Quantitative Evaluation of User Performance in Minimally Invasive Surgical Procedures
Sathia Narayanan, Madusudanan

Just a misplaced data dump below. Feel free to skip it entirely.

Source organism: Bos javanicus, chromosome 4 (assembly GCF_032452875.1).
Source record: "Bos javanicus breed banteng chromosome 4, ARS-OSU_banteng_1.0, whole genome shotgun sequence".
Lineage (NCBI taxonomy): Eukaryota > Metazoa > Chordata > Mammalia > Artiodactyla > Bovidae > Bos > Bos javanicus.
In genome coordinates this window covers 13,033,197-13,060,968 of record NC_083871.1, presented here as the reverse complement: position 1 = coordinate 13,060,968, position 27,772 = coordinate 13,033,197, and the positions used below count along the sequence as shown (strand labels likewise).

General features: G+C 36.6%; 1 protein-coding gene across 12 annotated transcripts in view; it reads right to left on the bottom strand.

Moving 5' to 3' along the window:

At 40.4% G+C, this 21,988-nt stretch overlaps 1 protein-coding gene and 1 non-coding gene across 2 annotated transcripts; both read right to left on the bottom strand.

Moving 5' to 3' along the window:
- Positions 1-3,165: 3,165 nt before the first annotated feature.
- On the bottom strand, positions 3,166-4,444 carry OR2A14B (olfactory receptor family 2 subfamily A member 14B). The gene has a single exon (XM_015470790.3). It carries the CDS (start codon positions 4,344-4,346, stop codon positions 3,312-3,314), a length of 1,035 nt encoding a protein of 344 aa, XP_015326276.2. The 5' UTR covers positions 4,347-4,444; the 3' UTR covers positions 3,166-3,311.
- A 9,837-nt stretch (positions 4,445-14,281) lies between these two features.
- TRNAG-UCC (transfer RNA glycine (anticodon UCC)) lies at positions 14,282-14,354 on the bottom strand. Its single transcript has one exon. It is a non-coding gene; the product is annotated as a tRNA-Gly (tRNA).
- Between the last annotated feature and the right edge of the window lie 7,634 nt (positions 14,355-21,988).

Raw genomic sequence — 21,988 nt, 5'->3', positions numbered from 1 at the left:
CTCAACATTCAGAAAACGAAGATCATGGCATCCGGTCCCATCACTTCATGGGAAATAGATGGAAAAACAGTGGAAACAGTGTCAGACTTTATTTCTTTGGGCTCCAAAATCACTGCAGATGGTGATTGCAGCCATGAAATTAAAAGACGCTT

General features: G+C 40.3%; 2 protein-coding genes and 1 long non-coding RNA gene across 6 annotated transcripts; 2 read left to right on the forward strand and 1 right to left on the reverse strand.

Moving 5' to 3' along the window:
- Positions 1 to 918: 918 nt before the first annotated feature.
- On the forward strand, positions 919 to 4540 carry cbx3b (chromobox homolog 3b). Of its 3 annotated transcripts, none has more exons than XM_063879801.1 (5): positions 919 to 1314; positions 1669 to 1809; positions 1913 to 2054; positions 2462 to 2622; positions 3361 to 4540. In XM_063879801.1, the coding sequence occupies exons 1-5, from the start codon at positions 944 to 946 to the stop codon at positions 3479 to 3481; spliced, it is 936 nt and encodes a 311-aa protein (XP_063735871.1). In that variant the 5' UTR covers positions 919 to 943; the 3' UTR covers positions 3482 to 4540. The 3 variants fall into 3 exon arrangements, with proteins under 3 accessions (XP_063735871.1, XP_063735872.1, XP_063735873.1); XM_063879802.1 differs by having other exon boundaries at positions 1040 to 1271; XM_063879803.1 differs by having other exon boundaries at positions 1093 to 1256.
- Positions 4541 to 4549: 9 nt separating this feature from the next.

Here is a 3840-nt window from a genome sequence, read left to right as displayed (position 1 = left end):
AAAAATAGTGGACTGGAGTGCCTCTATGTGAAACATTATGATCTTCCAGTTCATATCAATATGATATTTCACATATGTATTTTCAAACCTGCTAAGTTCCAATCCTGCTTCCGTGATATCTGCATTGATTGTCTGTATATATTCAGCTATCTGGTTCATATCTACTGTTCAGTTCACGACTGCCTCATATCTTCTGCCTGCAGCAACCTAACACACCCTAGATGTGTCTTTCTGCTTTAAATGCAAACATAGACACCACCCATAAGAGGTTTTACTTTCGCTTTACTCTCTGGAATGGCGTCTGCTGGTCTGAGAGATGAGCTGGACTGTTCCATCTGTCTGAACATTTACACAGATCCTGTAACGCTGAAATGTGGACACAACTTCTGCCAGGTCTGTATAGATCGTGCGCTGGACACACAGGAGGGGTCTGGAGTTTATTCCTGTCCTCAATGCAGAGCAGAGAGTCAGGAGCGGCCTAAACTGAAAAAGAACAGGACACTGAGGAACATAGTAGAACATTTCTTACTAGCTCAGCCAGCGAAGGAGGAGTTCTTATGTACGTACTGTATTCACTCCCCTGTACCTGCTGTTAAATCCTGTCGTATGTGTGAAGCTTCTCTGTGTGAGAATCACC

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Skilled human interactions are efficient, repetitive and easily noticeable. Identification, analysis and verification of skilled activities (and their performers) are critical to unlocking the potential of human machine interfaces ( HMI ) used in innumerable robot teleoperation settings from remote-controlled vehicles to robotic- surgery. Yet the underlying processes (inter-coupled perceptual, sensory, and cognitive aspects) of such interactions still remain elusive and difficult to characterize (let alone quantify) which has served to motivate our efforts. We seek to evaluate and study the human motor behaviors, by use of system-identification principles with controlled experimentation, to model and capture manipulation and interaction performance in quantifiable manifest skill-levels. And in lieu of an abstract treatment, we concretize our efforts in the context of surgical procedural assessment and training in this research. Though, developing an abstract assessment framework for use in clinical curriculum is a part of our long-term plan, we present our quantitative analyses specific to minimally invasive procedures: (a) robotic laparoscopic or minimally invasive surgeries (MIS) and (b) percutaneous needle biopsies (PNBs). These procedures demand expertise not only in exhibiting efficient motor actions but more importantly in making reliable decisions based on continuous sensory and cognitive feedback aspects. Therefore, by seeking to formulate quantitative methods to evaluate surgeons and physician for these two cases, we also believe realize the objective of a unified, generalizable and scalable assessment framework that can be applicable to other procedures as well. A combination of virtual and physical experiments involving phantoms and cadavers (approved by SUNY HSIRB) were subsequently administered to validate our methods and performance metrics. The surgeons and trainees with varied levels of expertise were recruited from the respective specialties. For MIS case studies, Intuitive Surgical's da Vinci surgical robot with its SKILLs simulator and a custom-built laparoscopic box trainer with instrumented tools were used as testbeds to generate the desired data corpus. The PNB experiments were conducted using our simulator-trainer framework, Augmented Reality SIMulator for Biopsies ( AR-SIMBiopsies ) that can replicate the 'feel' and 'look' of typical tissue phantoms and enables seamless recording of surgical force and motion signatures, under different (in-vitro and ex-vivo) scenarios. A discrete finite-state segmentation approach relying on fundamental surgical motion-blocks, called Therbligs was proposed. The raw experimental data were then manually annotated with Therblig information for each active tool (ground truth dataset) and the resulting time series data were post-processed (filter, interpolation, differentiation and normalization) to train and validate our Therblig classifiers ( T-class ). A comparative analysis using the predicted Therbligs between different users revealed discriminative signatures of experts and trainees and were used to quantify surgical efficacy (dexterity, motion and force economy). The task segmentation for both case-studies yielded additional performance measures to identify skill deficiencies and ineffective motions confirming the concurrent validation of our assessment metrics. For the specific case of PNB, the significance of force-modulation and force-based measures were also shown in quantitative terms. The final part of this research outlines our ongoing work in developing a purely video-based surgical performance evaluation and feedback framework. Different modules of this framework include tool-detection, tracking, semantic identification and pose estimation. The preliminary results obtained from this framework using real-surgical data are also presented prior to discussing the limitations of our current efforts as well as the future work.